Australia ranks higher than the OECD average in the Doing Business Report 2012 Australia ranked very highly in the Corruption Perceptions Index 2010, at eighth out of 178 countries. Australia ranked highly in the Ease of Doing Business Report 2012 (‘Doing Business 2012’), at 15th out of 183 countries. This was a drop of four places from 2011, when its ranking was 11th out of 183 countries. In Doing Business 2012, Australia scored lower than its neighbour New Zealand, which ranked in third place. However, it scored higher than the average ranking of OECD countries (29). Australia’s slightly lower ranking in Doing Business 2012 compared to 2011 was due to it scoring slightly worse in seven out of the 10 components of its overall Doing Business ranking. Its rankings for protecting investors and resolving insolvency dropped the most between Doing Business 2011 and 2012, with both falling by five places. Australia stands out as performing well for starting a business: it ranked second out of 183 countries in Doing Business 2012. Part of the reason for its high score was that according to Doing Business 2012, an average of just 2 days were needed to register a business in Australia compared to the OECD average of 13.0 days. Australia’s poorest ranking for Doing Business 2012 was for protecting investors (65th place), in stark contrast to New Zealand (first place). Australia’s poor ranking in this area was primarily due to a lack of transparency as companies are under fewer legal obligations to publically disclose their transactions, in comparison with other economies. Australia weathered the global economic crisis better than many other economies, and business confidence in the country in 2012 is high. It has a stable political environment, and is also rich in natural resources, which are in strong demand from China and other Asian countries. Australia’s total GDP grew at a slower rate in 2010-11 (1.8% in real terms) than 2009-10 when it grew at 2.7% in real terms. The reduced growth was partially due to the flooding in Australia in 2011. Inflation in the country was also low, at 3.6% in 2011, down from 4.4% in 2008. However the government had a budget deficit of A$56.9 billion (US$55.5 billion) in 2011, which amounted to 3.9% of its total GDP. It has accrued this since 2007 when it had a budget surplus of A$14.5 billion (US$12.1 billion), which was 1.3% of total GDP. The deficit occurred following the global economic downturn of 2008-2009, natural disasters and lower tax revenues. Chart 1 Ease of Doing Business Ranking 2011-2012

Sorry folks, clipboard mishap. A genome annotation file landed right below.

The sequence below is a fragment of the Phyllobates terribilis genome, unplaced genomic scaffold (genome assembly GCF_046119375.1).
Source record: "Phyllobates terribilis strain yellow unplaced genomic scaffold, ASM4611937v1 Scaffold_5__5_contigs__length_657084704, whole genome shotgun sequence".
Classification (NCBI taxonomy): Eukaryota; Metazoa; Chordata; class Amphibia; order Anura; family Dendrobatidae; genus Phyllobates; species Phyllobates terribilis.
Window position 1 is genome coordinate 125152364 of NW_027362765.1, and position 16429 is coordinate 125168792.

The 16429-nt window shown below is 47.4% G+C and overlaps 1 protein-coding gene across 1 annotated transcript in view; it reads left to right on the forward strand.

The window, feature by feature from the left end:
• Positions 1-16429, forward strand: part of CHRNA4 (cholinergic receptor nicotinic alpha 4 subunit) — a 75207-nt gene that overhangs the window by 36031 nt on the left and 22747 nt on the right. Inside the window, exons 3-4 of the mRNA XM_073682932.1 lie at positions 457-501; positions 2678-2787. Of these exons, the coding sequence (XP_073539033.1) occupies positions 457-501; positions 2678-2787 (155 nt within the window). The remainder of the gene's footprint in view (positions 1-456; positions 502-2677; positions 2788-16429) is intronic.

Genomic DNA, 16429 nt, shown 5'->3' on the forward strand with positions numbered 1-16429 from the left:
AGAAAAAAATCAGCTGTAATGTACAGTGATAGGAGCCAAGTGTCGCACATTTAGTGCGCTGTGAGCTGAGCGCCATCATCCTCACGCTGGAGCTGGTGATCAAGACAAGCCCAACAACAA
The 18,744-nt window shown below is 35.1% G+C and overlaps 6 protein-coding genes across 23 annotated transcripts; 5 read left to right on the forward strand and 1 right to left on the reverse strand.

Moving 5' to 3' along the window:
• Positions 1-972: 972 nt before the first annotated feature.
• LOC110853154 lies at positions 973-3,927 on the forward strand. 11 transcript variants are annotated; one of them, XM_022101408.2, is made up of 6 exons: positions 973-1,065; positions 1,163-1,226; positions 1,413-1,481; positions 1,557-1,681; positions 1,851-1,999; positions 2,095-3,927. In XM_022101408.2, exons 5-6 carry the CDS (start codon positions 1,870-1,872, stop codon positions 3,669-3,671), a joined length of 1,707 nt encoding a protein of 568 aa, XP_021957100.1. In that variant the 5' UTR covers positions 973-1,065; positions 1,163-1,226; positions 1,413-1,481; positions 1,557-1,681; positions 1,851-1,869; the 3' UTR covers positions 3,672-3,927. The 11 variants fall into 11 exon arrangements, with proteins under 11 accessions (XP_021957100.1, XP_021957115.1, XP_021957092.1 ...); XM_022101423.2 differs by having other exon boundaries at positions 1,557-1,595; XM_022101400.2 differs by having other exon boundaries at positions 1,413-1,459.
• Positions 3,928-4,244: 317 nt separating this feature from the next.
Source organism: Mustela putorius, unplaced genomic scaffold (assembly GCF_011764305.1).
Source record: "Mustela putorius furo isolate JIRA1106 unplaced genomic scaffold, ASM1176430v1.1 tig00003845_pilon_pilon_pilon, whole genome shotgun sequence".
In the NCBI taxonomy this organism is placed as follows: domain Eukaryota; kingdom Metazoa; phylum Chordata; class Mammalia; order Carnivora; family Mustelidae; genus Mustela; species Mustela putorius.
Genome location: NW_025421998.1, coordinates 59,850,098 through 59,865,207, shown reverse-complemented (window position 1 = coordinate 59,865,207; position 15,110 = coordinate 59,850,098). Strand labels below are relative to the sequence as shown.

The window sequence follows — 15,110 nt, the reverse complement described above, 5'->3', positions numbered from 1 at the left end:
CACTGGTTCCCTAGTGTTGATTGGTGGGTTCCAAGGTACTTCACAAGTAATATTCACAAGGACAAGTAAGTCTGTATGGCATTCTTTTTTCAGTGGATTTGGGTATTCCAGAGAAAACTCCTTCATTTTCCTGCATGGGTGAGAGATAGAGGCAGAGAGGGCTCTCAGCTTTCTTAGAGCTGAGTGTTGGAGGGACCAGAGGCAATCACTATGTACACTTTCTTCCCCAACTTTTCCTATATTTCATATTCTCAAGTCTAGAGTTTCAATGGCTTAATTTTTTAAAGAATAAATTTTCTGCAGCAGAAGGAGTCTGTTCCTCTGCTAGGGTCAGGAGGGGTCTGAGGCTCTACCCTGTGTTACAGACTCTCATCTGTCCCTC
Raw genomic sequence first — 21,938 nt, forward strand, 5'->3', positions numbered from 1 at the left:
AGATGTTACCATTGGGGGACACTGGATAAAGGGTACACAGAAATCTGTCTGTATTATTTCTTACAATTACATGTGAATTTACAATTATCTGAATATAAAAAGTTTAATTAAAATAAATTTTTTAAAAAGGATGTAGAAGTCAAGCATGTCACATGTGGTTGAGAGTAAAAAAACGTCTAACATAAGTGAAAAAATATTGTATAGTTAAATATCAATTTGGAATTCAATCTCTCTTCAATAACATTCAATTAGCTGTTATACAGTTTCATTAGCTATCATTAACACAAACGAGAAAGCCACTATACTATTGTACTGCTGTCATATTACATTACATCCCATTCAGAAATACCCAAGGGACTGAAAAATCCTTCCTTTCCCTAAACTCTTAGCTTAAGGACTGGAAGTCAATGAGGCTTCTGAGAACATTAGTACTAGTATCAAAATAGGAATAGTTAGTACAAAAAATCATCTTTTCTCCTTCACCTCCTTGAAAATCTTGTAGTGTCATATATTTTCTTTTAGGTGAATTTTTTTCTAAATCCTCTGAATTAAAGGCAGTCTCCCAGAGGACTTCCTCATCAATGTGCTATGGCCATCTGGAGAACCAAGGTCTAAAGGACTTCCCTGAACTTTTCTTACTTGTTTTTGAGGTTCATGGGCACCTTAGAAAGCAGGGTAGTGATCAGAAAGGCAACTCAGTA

Ranking out of 183 countries